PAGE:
Post Author: Bill Pratt
There seems to be a lot of confusion over the word nothing, when scientists and philosophers are talking cosmology. Philosophers, when speaking about the origin of the universe, will ask questions like, “Why is there something rather than nothing?” or “Did the universe come from nothing?”
When philosophers ask these questions, they have a very specific definition of the word nothing in mind. They mean, by nothing, that literally no thing exists. It is the non-existence of everything. Seems simple enough, right?
Obviously not to some scientists, who cannot seem to grasp this concept of nothing. We hear from them that the universe can indeed come from nothing. For example, the universe could come from a quantum vacuum. Or it could come from the law of gravity. Or it could come from all the laws of physics. Or from positive and negative energy in equilibrium.
But wait! All of these examples of nothing are something. They are definitely not nothing. Quantum vacuums and gravity and energy are all very much something. They are things that exist, and so they are not nothing.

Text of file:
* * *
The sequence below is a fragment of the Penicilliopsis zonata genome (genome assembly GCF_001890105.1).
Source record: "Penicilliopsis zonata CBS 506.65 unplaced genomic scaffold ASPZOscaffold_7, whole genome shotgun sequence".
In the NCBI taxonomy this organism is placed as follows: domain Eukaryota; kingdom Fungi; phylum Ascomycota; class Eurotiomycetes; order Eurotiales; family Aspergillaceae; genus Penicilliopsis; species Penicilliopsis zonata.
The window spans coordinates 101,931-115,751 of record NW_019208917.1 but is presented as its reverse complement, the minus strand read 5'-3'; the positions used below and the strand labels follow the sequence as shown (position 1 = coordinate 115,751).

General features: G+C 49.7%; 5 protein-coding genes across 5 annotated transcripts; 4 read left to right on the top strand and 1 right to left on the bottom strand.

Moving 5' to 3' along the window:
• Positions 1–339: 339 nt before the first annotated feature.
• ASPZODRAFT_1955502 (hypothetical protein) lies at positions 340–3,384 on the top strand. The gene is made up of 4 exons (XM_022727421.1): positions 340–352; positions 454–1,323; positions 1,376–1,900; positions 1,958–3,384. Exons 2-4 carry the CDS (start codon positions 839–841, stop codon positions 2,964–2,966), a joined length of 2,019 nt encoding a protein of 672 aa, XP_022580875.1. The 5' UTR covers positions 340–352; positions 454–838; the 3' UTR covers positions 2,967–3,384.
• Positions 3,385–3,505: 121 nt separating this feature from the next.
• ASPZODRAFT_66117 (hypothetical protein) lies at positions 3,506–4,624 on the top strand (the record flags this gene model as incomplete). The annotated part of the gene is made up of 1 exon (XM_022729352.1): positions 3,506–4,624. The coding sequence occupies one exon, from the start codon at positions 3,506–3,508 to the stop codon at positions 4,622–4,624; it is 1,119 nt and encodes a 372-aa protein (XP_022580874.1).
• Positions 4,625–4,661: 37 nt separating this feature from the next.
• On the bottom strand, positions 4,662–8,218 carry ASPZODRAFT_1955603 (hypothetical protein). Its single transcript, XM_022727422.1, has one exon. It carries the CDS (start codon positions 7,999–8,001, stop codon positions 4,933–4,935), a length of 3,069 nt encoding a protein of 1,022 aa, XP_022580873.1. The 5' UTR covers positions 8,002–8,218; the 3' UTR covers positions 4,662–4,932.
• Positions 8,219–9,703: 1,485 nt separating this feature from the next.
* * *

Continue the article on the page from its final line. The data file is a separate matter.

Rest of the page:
When a scientist tells us that the universe came from nothing, but then he goes on to describe nothing to us, he is absolutely not talking about nothing. Nothing cannot be described. Nothing has no properties, no existence, no substance. It is no thing.
Where does this leave us? Positing physical laws, energy, or quantum anything as the causes of the universe does not answer the philosophers’ questions of “Why is there something rather than nothing?” or “Did the universe come from nothing?” In fact, science, in principle, cannot answer these questions because they are philosophical questions, not available to scientific investigation.
Anyone who tries to answer these questions with scientific explanations is simply confused about what is being asked.